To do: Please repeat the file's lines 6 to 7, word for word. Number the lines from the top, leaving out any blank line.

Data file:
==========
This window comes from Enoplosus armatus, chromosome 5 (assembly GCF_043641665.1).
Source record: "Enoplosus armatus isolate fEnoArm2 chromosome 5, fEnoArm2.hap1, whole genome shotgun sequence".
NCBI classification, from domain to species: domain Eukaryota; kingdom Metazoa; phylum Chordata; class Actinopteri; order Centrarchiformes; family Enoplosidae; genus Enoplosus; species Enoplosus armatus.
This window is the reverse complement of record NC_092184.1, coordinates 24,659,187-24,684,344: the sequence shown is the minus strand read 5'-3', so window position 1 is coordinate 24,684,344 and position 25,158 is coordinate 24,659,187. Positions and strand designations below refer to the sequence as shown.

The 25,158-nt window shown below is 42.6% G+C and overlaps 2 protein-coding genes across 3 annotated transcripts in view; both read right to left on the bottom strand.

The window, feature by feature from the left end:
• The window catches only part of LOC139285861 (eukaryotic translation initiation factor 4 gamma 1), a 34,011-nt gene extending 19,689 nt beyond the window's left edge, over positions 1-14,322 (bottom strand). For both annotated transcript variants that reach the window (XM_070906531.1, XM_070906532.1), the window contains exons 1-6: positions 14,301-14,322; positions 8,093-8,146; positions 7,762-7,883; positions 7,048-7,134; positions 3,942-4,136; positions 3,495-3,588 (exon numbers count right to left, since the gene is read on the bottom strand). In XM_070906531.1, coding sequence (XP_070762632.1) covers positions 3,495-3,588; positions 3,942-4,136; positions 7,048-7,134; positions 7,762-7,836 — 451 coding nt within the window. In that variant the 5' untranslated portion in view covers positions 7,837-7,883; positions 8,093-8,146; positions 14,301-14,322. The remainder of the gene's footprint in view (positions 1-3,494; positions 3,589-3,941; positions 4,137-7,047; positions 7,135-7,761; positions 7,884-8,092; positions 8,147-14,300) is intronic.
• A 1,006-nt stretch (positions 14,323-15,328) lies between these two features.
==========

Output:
The window, feature by feature from the left end:
• The window catches only part of LOC139285861 (eukaryotic translation initiation factor 4 gamma 1), a 34,011-nt gene extending 19,689 nt beyond the window's left edge, over positions 1-14,322 (bottom strand). For both annotated transcript variants that reach the window (XM_070906531.1, XM_070906532.1), the window contains exons 1-6: positions 14,301-14,322; positions 8,093-8,146; positions 7,762-7,883; positions 7,048-7,134; positions 3,942-4,136; positions 3,495-3,588 (exon numbers count right to left, since the gene is read on the bottom strand). In XM_070906531.1, coding sequence (XP_070762632.1) covers positions 3,495-3,588; positions 3,942-4,136; positions 7,048-7,134; positions 7,762-7,836 — 451 coding nt within the window. In that variant the 5' untranslated portion in view covers positions 7,837-7,883; positions 8,093-8,146; positions 14,301-14,322. The remainder of the gene's footprint in view (positions 1-3,494; positions 3,589-3,941; positions 4,137-7,047; positions 7,135-7,761; positions 7,884-8,092; positions 8,147-14,300) is intronic.